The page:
Eye on the Environment
Tough solutions to waste problems
By David Goldstein 02/27/2014
Nearly 25 years after Assembly Bill 939 required every city and county in California to implement programs for the separate collection of household hazardous waste, we can all be justifiably proud of the local programs for collection we have in Ventura County. Every major urban area has temporary collection events, and residents also have access to permanent facilities for most materials banned from landfills. Ventura County also has its share of private companies to handle paint, motor oil, video monitors (including televisions and computer screens) and rechargeable batteries. Some companies are mandated by state law to take back these items for recycling.
Recently, a resident contacted me, flummoxed by the more complicated process required to recycle a smoke detector. Because many smoke detectors contain a radioactive element, they are banned not only from landfills but also from household hazardous waste collection events. On the packaging of most smoke alarms, manufacturers make the helpful suggestion that users mail back to them smoke alarms that have reached the end of their useful lives. The resident initially was upset that “the government” does not provide a service more convenient, less expensive and safer than sending this “dangerous” material through the U.S. Postal Service.
I acknowledged his point and asked him if he had heard about the growing product stewardship movement, which says those who profit from the manufacture and sale of a product should be responsible for the downstream consequences, including disposal. This reasoning — used to make paint, motor oil, video monitors and rechargeable batteries easily recyclable without government expense — could someday be applied to smoke alarms.
Following this discussion, he did some Internet research, and he called me back last week to tell me that he is going to support a nonprofit organization working on expanding the list of products covered by policies such as advanced disposal fees, through which a fee charged at the point of sale is transferred, sometimes through a nonprofit industry association to private businesses responsible for handling the waste from products they produce.
Bill O’Brien and Phil Sherman, leaders of the community group Waste2Energy (W2E), campaigned energetically to find an economical way to reduce the impact of horse manure on creeks and groundwater. Some horse owners either compost incorrectly or simply stockpile their animals’ manure in ways that result in runoff into the Ventura River.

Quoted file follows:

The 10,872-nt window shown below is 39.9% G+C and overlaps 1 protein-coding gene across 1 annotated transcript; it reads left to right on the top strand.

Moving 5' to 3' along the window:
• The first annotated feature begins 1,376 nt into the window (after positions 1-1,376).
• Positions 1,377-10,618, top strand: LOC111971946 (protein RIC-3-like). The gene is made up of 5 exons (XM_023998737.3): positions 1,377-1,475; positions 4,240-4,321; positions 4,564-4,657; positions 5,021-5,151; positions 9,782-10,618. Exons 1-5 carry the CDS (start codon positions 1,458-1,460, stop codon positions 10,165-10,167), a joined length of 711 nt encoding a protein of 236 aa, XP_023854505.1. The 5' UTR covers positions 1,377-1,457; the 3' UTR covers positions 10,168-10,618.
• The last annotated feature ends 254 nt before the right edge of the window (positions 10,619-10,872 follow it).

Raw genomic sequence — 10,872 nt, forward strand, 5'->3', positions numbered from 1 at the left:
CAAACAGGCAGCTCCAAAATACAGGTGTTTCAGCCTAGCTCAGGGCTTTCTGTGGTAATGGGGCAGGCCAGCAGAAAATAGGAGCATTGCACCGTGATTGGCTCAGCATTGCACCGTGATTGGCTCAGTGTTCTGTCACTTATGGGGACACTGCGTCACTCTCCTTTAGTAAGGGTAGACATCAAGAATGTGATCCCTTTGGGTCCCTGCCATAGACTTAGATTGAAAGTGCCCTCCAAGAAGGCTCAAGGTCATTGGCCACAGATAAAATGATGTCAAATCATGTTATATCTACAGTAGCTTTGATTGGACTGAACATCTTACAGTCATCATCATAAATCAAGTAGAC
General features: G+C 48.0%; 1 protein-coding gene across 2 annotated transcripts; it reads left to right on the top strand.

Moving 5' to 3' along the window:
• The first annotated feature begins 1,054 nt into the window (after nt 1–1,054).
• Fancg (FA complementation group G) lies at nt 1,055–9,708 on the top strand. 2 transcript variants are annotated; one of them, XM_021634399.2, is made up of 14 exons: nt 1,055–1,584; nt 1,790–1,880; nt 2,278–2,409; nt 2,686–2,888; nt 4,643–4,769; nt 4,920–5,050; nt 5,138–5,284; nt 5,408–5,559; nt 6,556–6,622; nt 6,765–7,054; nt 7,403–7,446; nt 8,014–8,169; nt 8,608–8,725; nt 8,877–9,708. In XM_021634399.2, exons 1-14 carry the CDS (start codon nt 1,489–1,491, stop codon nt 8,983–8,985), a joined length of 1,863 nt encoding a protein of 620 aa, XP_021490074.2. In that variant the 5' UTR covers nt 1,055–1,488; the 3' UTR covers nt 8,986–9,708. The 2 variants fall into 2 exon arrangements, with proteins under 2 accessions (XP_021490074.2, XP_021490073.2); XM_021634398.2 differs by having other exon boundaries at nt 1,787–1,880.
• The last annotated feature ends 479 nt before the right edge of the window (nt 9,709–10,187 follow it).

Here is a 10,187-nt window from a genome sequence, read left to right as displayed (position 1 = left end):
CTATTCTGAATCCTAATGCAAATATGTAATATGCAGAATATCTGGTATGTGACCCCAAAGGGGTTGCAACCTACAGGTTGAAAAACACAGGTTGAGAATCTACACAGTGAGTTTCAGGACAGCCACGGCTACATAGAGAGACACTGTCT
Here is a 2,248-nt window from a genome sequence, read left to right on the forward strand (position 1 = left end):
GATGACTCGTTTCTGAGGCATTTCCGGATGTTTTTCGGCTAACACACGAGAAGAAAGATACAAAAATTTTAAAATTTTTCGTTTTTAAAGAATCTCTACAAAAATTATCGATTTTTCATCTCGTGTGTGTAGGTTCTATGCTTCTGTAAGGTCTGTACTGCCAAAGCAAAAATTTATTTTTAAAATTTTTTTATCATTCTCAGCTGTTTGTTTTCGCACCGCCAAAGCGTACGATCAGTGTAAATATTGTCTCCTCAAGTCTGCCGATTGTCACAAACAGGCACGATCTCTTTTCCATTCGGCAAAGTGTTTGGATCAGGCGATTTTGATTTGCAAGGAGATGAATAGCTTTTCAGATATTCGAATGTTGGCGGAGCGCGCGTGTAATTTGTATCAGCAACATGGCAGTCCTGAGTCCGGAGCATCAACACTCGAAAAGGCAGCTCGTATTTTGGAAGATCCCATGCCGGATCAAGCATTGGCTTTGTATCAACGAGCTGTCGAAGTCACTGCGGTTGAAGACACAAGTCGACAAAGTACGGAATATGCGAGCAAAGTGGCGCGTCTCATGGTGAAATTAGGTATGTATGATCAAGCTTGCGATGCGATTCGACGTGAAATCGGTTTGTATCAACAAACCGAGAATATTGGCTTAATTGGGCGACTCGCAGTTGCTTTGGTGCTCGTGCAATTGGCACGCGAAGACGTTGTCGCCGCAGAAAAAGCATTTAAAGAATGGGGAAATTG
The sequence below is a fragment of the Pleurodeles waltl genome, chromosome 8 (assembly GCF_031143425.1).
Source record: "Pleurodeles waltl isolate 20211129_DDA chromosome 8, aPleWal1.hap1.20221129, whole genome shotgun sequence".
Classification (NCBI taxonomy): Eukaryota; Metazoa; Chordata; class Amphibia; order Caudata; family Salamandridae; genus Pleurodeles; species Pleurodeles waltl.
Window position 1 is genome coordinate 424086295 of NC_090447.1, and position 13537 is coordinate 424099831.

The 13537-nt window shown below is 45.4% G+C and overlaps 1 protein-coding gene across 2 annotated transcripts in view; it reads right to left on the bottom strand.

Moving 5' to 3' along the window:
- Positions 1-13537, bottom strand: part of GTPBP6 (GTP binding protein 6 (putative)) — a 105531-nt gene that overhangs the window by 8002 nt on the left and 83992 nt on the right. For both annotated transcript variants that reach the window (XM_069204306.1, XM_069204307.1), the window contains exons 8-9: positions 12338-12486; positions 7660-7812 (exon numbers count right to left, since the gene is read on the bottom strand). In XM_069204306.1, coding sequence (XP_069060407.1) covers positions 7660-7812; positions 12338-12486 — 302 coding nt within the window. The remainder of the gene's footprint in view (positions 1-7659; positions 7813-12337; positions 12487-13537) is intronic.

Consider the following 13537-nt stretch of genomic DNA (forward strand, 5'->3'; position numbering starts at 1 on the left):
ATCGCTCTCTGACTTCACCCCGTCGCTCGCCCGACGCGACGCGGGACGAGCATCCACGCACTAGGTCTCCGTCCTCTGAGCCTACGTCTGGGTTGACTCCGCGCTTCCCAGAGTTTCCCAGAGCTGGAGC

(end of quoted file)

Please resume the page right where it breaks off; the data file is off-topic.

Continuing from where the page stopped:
Anaerobic digestion technology could turn food waste, yard clippings and horse and livestock manure into energy, compost and liquid fertilizer, so the Ventura County Watershed Protection District, supported by W2E and other stakeholders in the Ventura River watershed, obtained state grant funding and hired consultants to produce a feasibility report on the viability of a 50-ton-per-day biodigester. Last month, consultants reported participants would have to pay $35 per ton to drop off material at a digester and that the biodigester initiative seems to lack a strong enough financial or agency backing to bring the full-size concept to operation.
The initiative came closest to gaining traction when the Ojai Valley Sanitary District board considered it, but they decided to focus on current sewage processes instead, following the Los Angeles Regional Water Quality Control Board’s decision not to allow a digester as an alternative to other mitigation measures for preventing pollution of the Ventura River.
The biodigester concept could revive if the price of energy or compost rises, or if the Regional Water Quality Control Board makes on-site composting of horse manure so difficult that more horse owners choose to pay for collection.
In contrast to the possibility of an Ojai Valley digester, next month Agromin is seeking to extend its permit for operation of a site near Ormond Beach, partly so it can set up a temporary pilot digester. Also, it is currently in the permitting process for a digester that would be part of a “biogenic energy park” at Limoneira, near Santa Paula.
The proposed Agromin facilities at Limoneira may be able to handle some manure, but not with anaerobic digestion. As noted by Agromin’s manager, appropriately named Dave Green, manure is stinky, makes the resulting compost ineligible for use on certain crops, and has already been digested once by a living digester (the horse), so it has less energy value than other potential inputs.
In the meantime, the existing Agromin site near Ormond Beach is composting food waste, using covered aerated static piles, an advanced composting method relying on covered piles, managed airflow, controlled levels of moisture, and precise scientific monitoring systems. But no horse manure.
The Eye on the Environment column is a service of the Ventura County Public Works Agency.